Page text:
If John Paul II is a socialist, as some would claim, you could not establish it on the basis of Laborem Exercens. This encyclical letter On Human Work certainly extols the value and dignity of man the worker. It underlines the fact that man fulfills himself as a human being through his work; man is intended by God to be a worker and through his labor perfects his human nature. Happily, work is understood in the most open sense, not only the farmer and the miner are recognized as workers, but the office worker, the computer developer, the teacher are all covered in the Pope’s discussion of the varieties of ways in which we earn our livings. Again and again the theme to which the Pope returns is the importance and dignity of man the worker.
It is an obvious concern of John Paul II to argue that what he is asserting in 1981 is in continuity with traditional Church teachings on labor and property. He views the tradition of private ownership for the sake of the common welfare from St. Thomas Aquinas through Leo XIII, Pius Xl and on to John XXIII and Paul VI. This is a personalist direction and he incorporates more recent teaching praising Catholic social teaching which would involve joint ownership of the means of work and the sharing by workers in the management and profits of a business enterprise. Obviously this is not what is called “rigid” capitalism, nor is it the Marxist-Leninist dogma of class warfare. It is a development which is sensitive to the objectives and concerns of responsible enterprise which is open to the participation of the worker in fruits of this enterprise.
There are capitalisms and capitalisms as there are socialisms and socialisms. Before one rushes to claim the Pope as a socialist one should take care to appreciate the evolution of the past century in these classic positions. We no longer have to speculate about the implications of the collective ownership by the state of the means of production. There is always a tension between liberty and equality. But in striving for equality, socialism has failed in country after country to attain equality even with the sacrifices of liberty. The Western countries have by and large preserved the democratic liberty of their citizens, and in the context of freedom to organize and affect the conditions of life and work, the owners and workers have cooperated to improve constantly the quality of life in their countries.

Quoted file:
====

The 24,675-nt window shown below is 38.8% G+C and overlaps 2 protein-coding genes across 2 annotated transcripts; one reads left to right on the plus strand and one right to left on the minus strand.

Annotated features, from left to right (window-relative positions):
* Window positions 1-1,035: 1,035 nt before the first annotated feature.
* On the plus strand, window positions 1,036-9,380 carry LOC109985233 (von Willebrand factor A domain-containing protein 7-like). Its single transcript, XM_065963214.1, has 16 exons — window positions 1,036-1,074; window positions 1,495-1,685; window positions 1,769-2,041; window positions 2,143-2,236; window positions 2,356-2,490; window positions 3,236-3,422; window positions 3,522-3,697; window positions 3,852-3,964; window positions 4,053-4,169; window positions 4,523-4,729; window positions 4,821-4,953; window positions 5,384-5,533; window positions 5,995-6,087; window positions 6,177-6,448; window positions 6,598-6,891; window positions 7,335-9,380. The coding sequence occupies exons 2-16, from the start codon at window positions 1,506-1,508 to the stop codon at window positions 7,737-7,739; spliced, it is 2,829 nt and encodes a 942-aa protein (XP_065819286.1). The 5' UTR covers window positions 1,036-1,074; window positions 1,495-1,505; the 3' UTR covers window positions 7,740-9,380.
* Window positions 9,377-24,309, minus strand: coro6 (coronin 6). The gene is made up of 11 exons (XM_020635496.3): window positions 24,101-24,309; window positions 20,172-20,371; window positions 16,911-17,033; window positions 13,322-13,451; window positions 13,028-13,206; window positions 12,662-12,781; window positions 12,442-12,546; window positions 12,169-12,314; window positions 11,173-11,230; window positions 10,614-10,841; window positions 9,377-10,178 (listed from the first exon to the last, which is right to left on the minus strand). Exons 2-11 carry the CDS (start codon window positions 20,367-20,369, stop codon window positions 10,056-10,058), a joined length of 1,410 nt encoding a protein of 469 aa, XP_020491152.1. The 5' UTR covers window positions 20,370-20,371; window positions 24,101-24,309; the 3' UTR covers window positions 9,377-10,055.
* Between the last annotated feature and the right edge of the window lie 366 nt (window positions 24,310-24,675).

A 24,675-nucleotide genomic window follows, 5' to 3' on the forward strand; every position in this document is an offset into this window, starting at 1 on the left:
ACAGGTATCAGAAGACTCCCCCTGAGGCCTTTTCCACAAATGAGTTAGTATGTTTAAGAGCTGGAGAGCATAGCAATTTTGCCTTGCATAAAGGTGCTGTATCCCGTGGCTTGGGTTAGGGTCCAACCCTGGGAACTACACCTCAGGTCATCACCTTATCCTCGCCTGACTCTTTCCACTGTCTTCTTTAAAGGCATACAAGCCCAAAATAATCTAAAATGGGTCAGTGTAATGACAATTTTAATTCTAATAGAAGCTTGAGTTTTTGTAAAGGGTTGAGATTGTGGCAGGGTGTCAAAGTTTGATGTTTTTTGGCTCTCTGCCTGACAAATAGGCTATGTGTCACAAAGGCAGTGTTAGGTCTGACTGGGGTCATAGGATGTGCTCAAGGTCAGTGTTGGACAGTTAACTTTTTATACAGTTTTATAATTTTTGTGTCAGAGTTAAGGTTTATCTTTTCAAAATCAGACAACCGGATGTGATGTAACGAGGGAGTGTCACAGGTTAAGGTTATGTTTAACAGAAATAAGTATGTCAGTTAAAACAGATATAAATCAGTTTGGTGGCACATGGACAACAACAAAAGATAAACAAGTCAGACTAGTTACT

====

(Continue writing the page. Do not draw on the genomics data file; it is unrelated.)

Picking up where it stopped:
A feature of On Human Work is the attention this encyclical gives to the working conditions beyond just wages and the right to associate for collective bargaining. John Paul II shows his concern for the “various social benefits intended to insure the life and health of workers and their families” such as the availability of medical assistance, regular vacations as well as weekly rest and recreation periods, and the special situation of disabled workers. This is all to the good for it recognizes that these are matters of concern for the proponents of private enterprise as well as of collective systems. The challenge is being met. It is not a theoretical question. One simply looks at the world and asks according to what system are the workers better off? Here the evidence of immigration and emigration is decisive. For all its limitations and need for further development the economic system which prevails in the United States of America surpasses its competitors.